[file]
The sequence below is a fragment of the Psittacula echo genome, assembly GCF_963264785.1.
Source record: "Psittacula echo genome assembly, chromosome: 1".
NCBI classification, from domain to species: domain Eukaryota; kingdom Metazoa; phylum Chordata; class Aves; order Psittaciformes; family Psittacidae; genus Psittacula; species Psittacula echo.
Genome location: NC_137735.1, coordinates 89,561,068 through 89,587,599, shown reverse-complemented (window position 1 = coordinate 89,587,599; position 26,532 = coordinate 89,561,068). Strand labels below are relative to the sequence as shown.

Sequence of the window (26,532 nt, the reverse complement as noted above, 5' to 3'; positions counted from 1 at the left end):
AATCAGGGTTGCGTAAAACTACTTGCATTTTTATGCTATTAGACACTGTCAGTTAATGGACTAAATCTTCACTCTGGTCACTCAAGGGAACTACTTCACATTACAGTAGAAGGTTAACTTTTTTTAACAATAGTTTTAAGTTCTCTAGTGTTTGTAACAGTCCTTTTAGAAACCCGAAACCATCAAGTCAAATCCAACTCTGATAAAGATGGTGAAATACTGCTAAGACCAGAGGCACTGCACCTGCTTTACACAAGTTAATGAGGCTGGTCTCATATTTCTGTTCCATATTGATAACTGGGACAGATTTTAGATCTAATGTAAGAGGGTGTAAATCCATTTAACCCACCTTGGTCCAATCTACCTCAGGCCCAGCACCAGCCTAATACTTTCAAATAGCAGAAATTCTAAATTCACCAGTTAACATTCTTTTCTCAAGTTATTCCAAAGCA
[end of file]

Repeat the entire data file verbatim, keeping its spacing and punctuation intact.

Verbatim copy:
The sequence below is a fragment of the Psittacula echo genome, assembly GCF_963264785.1.
Source record: "Psittacula echo genome assembly, chromosome: 1".
NCBI classification, from domain to species: domain Eukaryota; kingdom Metazoa; phylum Chordata; class Aves; order Psittaciformes; family Psittacidae; genus Psittacula; species Psittacula echo.
Genome location: NC_137735.1, coordinates 89,561,068 through 89,587,599, shown reverse-complemented (window position 1 = coordinate 89,587,599; position 26,532 = coordinate 89,561,068). Strand labels below are relative to the sequence as shown.

Sequence of the window (26,532 nt, the reverse complement as noted above, 5' to 3'; positions counted from 1 at the left end):
AATCAGGGTTGCGTAAAACTACTTGCATTTTTATGCTATTAGACACTGTCAGTTAATGGACTAAATCTTCACTCTGGTCACTCAAGGGAACTACTTCACATTACAGTAGAAGGTTAACTTTTTTTAACAATAGTTTTAAGTTCTCTAGTGTTTGTAACAGTCCTTTTAGAAACCCGAAACCATCAAGTCAAATCCAACTCTGATAAAGATGGTGAAATACTGCTAAGACCAGAGGCACTGCACCTGCTTTACACAAGTTAATGAGGCTGGTCTCATATTTCTGTTCCATATTGATAACTGGGACAGATTTTAGATCTAATGTAAGAGGGTGTAAATCCATTTAACCCACCTTGGTCCAATCTACCTCAGGCCCAGCACCAGCCTAATACTTTCAAATAGCAGAAATTCTAAATTCACCAGTTAACATTCTTTTCTCAAGTTATTCCAAAGCA